Chrysalis calls 'game over' at MAM Leisure

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The Independent Online
AS PROFITS soar at Sega and Nintendo, the home market for amusement machines has never been hotter. But entertainments such as pinball and fruit machines, juke boxes and the video games found in pubs, for example, have found the climate distinctly chillier.

MAM Leisure was frozen out of the market yesterday when its parent company Chrysalis, the music and television company, announced it would be shutting its loss-making amusement machine subsidiary.

Some 400 jobs will be lost by December at MAM, which was budgeted to lose pounds 6m after interest in the year to 31 August and was expected to lose pounds 3.3m in 1993-94.

A new management team was brought into MAM Leisure last year to reduce its size in an effort to return it to profitability. As recently as June, Chris Wright, chairman of Chrysalis, was optimistic about its prospects.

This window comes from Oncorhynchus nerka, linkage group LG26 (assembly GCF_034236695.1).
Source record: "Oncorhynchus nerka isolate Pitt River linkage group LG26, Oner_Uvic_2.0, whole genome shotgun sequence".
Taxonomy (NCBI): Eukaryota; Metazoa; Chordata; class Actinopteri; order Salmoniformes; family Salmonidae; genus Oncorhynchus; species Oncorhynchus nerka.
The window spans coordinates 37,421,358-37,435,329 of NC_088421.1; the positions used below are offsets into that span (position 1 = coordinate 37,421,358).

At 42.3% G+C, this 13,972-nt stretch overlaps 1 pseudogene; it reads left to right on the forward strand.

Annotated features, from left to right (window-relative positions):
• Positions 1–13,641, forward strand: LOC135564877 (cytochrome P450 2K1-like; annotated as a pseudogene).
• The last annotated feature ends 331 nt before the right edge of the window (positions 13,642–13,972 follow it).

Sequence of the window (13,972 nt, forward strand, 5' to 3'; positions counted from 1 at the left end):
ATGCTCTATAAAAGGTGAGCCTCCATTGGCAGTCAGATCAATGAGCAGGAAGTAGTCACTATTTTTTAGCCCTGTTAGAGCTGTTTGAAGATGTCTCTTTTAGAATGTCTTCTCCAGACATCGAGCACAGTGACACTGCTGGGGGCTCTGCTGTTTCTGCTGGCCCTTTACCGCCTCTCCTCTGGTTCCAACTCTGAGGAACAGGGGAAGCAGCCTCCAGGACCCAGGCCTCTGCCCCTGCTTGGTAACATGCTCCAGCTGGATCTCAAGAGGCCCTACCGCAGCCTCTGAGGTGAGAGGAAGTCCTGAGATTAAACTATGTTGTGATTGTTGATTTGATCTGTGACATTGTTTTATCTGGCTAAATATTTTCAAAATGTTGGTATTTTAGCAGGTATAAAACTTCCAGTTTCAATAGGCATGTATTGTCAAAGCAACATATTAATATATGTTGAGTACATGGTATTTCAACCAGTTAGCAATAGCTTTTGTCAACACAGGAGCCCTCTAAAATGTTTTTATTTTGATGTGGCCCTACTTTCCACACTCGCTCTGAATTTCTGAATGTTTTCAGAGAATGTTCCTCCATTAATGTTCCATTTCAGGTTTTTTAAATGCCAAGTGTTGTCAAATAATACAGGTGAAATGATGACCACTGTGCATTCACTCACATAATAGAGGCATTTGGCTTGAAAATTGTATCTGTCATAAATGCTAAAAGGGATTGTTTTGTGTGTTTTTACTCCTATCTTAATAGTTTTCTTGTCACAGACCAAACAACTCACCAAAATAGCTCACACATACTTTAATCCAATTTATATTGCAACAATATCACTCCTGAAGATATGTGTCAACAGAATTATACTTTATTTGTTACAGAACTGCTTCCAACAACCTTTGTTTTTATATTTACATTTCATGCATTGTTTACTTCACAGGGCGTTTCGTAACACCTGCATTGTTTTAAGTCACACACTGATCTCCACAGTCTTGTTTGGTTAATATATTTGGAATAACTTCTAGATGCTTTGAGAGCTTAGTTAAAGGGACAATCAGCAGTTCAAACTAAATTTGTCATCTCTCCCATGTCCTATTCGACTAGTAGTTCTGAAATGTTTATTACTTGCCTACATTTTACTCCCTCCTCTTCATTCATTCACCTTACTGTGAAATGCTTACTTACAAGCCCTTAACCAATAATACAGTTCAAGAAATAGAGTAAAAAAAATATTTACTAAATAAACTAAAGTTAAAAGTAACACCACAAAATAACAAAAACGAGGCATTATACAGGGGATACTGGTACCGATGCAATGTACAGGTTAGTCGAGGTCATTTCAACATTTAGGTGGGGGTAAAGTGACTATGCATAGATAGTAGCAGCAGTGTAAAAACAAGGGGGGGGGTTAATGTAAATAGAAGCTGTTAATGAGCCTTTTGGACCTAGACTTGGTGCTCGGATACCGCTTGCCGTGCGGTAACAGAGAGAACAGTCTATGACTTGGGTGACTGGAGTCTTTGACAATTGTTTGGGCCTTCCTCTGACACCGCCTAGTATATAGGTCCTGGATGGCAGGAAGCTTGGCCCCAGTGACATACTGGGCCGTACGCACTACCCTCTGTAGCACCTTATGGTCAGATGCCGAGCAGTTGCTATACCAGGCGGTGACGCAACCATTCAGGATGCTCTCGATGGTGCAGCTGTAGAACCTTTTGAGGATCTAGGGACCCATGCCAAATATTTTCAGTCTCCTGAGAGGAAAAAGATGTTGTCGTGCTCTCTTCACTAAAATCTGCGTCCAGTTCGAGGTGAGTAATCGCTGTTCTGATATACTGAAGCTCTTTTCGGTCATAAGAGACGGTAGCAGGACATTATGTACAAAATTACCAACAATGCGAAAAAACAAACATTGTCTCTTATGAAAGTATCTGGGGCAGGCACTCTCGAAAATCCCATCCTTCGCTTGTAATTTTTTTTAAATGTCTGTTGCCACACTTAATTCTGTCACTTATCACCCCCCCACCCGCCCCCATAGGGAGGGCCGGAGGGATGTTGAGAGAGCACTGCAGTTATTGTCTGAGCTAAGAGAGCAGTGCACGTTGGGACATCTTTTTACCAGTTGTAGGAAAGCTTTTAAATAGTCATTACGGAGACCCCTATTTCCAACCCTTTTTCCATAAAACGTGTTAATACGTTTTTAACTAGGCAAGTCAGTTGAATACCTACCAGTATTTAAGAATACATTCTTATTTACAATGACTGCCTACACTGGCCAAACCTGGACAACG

Yesterday he said the decision to close MAM had been taken in the past two weeks. 'Overheads in the industry have increased,' he added. 'Stocking juke boxes with CDs costs pounds 1,000 where singles cost pounds 50. Ultimately, painful as it is in the short term, it will be good for us in the long term.'

MAM Leisure's chief executive, James Naylor, has found a new job from October as chief executive of City Centre Restaurants - owner of Garfunkels and Deep Pan Pizzas - after Philip Kaye resigned.

Chrysalis, which reported interim pre-tax profits of pounds 104,000 for the six months to end-February, will spend around pounds 10m on redundancy payments and the cost of winding down leases on its machines.